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Distributed cloud set to shape working world


Cloud computing is the most misunderstood term in the modern-day array of tech-buzz words. A few years ago, there was a joke about a senior bureaucrat who was giving his speech on Cloud computing, saying that despite all the progress in technology, we still don’t know what happens to our data on the cloud when it rains.

The Cloud, for the uninitiated, is just a term used where data and computing are not on your phone or laptop but is accessed from a remote server through Internet connectivity. Where traditional cloud services aim to cut costs and help users focus on core business competencies, distributed Cloud services add a geographical layer, moving to compute and data closer to users. Post the Covid crisis, online tools like Zoom, Webex or Teams have taken off in terms of users and for a good reason. The distributed nature of cloud services is a natural fit for managing virtual work. As the impact of the global pandemic continues to change the nature of work, distributed cloud technologies are now set to reshape the working world. Cloud computing has become the de facto go-to tech for the new enterprise.

With the evolution of the Internet of Things, Artificial Intelligence(AI), other data-intensive technologies, Cloud, especially distributed Cloud, has taken centre stage. Now with 5G around the corner, data-driven activity is slated only to increase multi-fold. The main value of distributed cloud services is the provision of an execution-rich environment in which application components are placed at appropriate geographically dispersed locations. A distributed cloud ensures that computation, storage, and networking are in a micro-cloud located outside the centralized cloud.

Let’s take a look at how distributed cloud actually works. It consists of three layers that are:

Central cloud

This is the main layer of the distributed cloud that is responsible for data management and provision. It covers the entire works of the cloud. Among the most popular Central clouds are Google, AWS, and Azure.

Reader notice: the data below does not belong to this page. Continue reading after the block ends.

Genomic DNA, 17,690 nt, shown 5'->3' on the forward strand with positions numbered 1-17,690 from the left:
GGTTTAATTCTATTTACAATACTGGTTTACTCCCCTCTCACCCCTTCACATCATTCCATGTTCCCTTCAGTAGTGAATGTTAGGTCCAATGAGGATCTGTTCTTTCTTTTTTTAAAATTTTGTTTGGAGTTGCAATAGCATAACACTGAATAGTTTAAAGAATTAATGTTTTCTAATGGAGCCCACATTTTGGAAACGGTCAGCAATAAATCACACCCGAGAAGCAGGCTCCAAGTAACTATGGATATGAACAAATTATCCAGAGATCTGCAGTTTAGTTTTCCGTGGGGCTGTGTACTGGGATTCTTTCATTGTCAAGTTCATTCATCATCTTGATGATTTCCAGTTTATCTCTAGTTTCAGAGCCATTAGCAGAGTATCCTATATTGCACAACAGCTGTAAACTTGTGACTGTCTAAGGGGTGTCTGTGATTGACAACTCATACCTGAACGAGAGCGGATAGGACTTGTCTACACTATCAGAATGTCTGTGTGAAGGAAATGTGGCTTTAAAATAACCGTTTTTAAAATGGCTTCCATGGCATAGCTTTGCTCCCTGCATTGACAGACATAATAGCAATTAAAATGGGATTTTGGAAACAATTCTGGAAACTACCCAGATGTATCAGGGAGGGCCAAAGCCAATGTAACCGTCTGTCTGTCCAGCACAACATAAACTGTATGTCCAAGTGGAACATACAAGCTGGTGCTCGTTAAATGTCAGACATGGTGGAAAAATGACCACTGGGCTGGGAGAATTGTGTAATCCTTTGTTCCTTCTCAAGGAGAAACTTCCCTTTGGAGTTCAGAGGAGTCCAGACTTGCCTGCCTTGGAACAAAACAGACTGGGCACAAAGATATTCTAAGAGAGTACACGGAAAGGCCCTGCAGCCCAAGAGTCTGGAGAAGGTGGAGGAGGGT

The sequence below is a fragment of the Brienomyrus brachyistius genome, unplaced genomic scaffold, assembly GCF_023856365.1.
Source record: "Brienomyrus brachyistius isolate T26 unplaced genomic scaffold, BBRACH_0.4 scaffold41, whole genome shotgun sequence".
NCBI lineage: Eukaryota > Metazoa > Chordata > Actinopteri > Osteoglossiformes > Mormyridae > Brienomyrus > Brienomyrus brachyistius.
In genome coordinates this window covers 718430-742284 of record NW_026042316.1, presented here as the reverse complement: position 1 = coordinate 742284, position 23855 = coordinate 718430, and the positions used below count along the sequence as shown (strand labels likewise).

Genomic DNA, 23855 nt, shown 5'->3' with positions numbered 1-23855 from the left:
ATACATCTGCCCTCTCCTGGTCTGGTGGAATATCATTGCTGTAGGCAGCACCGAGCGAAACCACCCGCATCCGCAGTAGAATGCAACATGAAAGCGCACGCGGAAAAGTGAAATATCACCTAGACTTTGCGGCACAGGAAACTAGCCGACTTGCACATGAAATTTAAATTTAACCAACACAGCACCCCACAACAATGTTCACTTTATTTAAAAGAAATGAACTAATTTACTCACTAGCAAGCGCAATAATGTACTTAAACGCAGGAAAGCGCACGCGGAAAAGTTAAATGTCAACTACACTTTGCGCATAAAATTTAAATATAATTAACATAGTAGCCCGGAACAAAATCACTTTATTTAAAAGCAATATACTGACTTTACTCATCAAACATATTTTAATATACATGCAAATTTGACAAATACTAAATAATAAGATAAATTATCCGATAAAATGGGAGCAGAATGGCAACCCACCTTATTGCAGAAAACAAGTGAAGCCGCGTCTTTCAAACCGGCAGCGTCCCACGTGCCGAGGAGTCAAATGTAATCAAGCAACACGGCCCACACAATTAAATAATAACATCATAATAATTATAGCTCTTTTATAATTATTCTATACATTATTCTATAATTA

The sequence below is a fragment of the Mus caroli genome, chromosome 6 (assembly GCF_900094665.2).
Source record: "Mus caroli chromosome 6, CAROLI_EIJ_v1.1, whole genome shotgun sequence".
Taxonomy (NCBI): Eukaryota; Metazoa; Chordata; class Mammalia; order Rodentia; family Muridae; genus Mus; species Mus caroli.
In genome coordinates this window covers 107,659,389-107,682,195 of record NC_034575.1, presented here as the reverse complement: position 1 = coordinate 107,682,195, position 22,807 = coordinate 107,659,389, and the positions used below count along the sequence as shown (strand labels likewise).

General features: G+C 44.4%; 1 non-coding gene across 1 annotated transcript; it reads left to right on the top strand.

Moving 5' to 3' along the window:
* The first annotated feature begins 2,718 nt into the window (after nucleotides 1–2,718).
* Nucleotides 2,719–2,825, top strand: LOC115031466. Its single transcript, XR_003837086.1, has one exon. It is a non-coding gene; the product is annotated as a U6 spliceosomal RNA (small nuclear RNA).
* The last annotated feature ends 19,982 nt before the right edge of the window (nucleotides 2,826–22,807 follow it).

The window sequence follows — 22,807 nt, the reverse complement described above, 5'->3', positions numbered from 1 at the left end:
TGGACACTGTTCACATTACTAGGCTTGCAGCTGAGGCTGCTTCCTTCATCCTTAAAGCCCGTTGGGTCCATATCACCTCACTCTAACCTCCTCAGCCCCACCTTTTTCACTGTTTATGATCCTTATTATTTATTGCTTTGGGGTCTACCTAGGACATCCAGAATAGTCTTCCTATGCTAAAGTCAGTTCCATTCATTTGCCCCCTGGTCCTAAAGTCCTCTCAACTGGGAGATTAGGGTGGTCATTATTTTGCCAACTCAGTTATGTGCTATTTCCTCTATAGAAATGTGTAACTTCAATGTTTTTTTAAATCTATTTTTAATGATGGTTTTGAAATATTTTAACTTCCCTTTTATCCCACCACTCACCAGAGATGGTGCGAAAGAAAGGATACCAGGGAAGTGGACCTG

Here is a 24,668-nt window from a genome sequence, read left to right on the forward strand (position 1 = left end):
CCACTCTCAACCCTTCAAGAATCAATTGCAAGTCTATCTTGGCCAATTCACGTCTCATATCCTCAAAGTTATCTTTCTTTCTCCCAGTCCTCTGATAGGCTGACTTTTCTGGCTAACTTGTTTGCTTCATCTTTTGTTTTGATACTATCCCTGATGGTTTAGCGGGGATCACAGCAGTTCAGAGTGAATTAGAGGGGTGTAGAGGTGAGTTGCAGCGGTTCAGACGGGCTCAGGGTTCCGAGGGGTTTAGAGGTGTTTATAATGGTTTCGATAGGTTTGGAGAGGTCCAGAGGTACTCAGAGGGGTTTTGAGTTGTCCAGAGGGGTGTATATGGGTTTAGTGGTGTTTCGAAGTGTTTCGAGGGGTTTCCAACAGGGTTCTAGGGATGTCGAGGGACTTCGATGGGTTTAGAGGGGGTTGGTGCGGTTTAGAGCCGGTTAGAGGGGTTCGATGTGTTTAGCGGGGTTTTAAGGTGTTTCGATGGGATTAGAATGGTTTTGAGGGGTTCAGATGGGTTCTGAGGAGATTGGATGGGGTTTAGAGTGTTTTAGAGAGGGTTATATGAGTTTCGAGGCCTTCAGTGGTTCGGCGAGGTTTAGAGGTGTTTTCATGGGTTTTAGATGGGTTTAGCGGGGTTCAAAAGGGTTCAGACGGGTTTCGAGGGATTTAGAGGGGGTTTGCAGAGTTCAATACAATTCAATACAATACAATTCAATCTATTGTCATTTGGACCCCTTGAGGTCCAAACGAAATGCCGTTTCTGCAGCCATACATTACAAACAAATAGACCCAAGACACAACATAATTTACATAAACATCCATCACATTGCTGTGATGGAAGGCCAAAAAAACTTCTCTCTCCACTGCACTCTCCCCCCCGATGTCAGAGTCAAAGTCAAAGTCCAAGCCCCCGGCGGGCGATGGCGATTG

Regional cloud

This cloud is considered to be the middle layer of a distributed cloud. It provides a high level of local mobility, data caching, and proxy. For example, regional clouds are CDN, PMIPv6.

Edge cloud

This cloud title says for itself – it is the last layer of the distributed cloud. It is located in the users` proximity. Edge cloud provides real-time services on mobile devices where data is processed close to its source.

As you would expect, it is not all rosy with distributed computing; it does have a few challenges in implementing it universally.

First, one being the high level of security and complex communication feature to make it seamless.

Along with complexity, distributed cloud implementation is expensive as it contains several systems that should be connected to one. Accessing and sharing data between layers can make the integration quite expensive. Another challenge is the amounts of processed data are vast and need different levels of access. Access control based on who the user is an absolute necessity in making this a success.

Today, the world does not have much choice but implement distributed cloud infrastructure to take on all the emerging technologies. That said, it is expected to happen in two stages. The first one being businesses using a hybrid solution of regular and distributed clouds. And the second stage, where next-generation cloud will provide the opportunity to buy substations for vast facilities like large businesses, universities and government.

(The author is Chairman and CEO of Hyderabad-based Brightcom Group)

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